The Hollow Men (Podcast)

A reader from Italy writes to say he is frustrated and angry with the deceit and fraudulence of a certain political figure on the world stage. We explain why it is best to take a detached, philosophical view of such men, since experience shows that they eventually bring about their own ruin. What matters is to be a man of substance, not a man of straw, a hollow man.  We close by reading T.S. Eliot’s immortal poem, “The Hollow Men.”

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The Linguistic Ideas Of J.R.R. Tolkien

We have often discussed language-related subjects here.  Readers interested in language acquisition may find it beneficial to hear something about the language ideas of one of the twentieth century’s most influential fiction authors, J.R.R. Tolkien.  Everyone knows him as a founder (perhaps the founder) of modern fantasy writing; few, however, are aware of the depth and breadth of his linguistic knowledge.  Tolkien himself once said that he considered his books as little more than vehicles for the expression of his language interests:  meaning that for him language was far more important than storytelling.

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C. Licinius Macer’s Advice To His People

I recently came across a passage from a speech appearing in Sallust’s Historiae (III.48).  The oration is put in the mouth of the popular tribune Caius Licinius Macer, who was battling the influence of the Roman patricians.  It purportedly was delivered in 73 B.C.; Macer’s intention was to rouse the common people to action against the venality and greed of the elites who controlled Rome and who refused to listen to the will of the people.  A continuous theme in the era of the late republic was the constant attempt by the elites to prevent economic reforms that might benefit the state as a whole, rather than just them.  We this same motif, of course, played out again in our own day.

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Resources Can Come In Unexpected Ways: The Bounty Of Imad al-Dawla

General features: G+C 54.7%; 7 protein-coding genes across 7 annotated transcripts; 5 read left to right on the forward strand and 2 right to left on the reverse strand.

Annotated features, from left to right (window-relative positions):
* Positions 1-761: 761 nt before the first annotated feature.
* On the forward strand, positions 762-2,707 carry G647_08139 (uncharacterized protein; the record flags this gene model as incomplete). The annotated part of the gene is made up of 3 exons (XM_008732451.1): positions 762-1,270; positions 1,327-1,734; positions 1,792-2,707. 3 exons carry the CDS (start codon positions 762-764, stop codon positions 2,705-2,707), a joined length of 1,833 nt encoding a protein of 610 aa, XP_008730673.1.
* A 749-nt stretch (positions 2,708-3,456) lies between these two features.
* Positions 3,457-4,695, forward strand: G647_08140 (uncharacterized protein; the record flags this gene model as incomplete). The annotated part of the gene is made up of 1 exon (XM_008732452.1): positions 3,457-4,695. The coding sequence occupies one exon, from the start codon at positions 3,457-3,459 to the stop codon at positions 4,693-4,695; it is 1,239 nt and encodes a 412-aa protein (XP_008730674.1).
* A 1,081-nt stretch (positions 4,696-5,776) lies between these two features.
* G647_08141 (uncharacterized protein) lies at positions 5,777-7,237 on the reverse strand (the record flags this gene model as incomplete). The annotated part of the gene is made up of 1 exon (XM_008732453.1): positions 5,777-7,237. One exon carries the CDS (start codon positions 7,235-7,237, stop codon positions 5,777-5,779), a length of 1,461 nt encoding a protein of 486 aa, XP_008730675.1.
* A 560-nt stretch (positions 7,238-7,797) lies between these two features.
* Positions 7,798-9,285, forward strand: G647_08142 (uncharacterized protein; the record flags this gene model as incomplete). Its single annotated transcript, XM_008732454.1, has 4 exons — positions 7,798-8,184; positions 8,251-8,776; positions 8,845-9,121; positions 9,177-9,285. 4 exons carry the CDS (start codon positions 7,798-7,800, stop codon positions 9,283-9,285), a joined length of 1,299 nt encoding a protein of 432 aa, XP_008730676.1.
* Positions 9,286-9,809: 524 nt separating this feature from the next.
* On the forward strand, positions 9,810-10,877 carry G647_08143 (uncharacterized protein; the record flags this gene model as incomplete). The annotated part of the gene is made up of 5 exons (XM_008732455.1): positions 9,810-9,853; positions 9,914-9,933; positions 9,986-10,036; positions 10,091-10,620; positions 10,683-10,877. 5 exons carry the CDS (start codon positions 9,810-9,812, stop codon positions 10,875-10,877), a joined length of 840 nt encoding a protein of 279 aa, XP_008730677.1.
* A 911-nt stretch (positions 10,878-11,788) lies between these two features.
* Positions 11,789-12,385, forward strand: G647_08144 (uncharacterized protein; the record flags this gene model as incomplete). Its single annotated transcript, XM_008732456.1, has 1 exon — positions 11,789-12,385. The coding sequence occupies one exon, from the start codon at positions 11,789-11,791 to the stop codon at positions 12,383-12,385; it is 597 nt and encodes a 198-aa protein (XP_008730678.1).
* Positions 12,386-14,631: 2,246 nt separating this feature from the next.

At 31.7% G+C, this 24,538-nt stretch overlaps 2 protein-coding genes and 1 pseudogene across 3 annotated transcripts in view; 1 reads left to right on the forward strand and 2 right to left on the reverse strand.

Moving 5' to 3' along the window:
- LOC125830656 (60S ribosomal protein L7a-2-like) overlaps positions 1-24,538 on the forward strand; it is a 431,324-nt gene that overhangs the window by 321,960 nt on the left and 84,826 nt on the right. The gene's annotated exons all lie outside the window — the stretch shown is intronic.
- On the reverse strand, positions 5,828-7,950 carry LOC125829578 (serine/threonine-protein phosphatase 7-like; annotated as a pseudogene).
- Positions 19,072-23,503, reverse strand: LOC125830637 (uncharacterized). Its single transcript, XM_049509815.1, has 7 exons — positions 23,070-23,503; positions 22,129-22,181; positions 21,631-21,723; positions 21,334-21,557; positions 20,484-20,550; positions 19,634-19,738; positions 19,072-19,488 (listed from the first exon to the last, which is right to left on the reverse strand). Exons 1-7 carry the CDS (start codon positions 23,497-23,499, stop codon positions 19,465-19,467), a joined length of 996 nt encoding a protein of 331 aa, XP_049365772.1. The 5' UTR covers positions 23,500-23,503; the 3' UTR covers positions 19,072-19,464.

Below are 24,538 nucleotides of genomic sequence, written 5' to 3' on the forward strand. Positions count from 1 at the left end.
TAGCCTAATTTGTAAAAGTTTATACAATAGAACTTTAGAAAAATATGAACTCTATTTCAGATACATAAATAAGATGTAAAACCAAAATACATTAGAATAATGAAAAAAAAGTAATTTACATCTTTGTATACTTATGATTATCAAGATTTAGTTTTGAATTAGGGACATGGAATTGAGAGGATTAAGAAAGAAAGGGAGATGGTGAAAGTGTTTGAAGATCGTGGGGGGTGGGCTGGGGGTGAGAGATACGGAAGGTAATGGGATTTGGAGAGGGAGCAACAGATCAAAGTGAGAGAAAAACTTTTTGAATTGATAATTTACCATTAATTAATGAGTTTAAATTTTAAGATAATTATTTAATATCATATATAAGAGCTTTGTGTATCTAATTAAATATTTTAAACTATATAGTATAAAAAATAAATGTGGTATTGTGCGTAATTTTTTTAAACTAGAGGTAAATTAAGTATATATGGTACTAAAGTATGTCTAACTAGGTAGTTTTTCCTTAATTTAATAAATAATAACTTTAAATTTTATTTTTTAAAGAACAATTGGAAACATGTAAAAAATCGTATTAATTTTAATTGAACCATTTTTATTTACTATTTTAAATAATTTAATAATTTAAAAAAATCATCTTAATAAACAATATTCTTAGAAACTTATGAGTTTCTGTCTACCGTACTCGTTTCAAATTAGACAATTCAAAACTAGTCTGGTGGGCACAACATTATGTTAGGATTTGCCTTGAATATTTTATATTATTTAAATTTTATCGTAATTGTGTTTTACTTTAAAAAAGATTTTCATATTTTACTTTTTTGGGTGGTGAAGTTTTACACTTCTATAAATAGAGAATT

Imad ad-Dawla Ibn Buwaih (A.D. 891-949) was the founder of the Buyid Dynasty in medieval Persia.  His name in Persian is given as Ali Ibn Buya, but he is more commonly known as Imad al-Dawla (“pillar of the state”).  Ibn Khallikan’s short sketch of his life contains the story related here; this story in turn is taken from the historian al-Mamuni.  It reminds us of the fact that, sometimes in life, a bit of good fortune can provide us with all we need.  The world, somehow, has its own way of providing for us; and if we persist long enough, some problems eventually solve themselves.

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François-René de Chateaubriand: The Apostle Of Romanticism

The nineteenth century literary, artistic, and intellectual movement we today call “romanticism” is not easily defined, but is generally acknowledged to embrace the following sentiments:  an idealized view of the past, the emphasis of feeling and sentiment over rationality, a preference for exotic locales and peoples, and the primary of emotion.  One of the founders—perhaps the founder—of romanticism in French literature was François-René de Chateaubriand, whose memoirs I have just finished.  He titled his book Memories From Beyond The Tomb, since they were specifically intended to be published after his death.

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Joseph Persico’s “Infamy On Trial” (Book Review)

We live in an age of power without responsibility, an age where ambition and hubris are too often permitted to run roughshod over institutional controls and the dictates of common decency.  We are too often made to feel helpless in the face of power exercised so far beyond the reach of accountability that many of us have simply given up, and abandoned hope of calling to account those who abuse the trust of the people they were tasked with serving.

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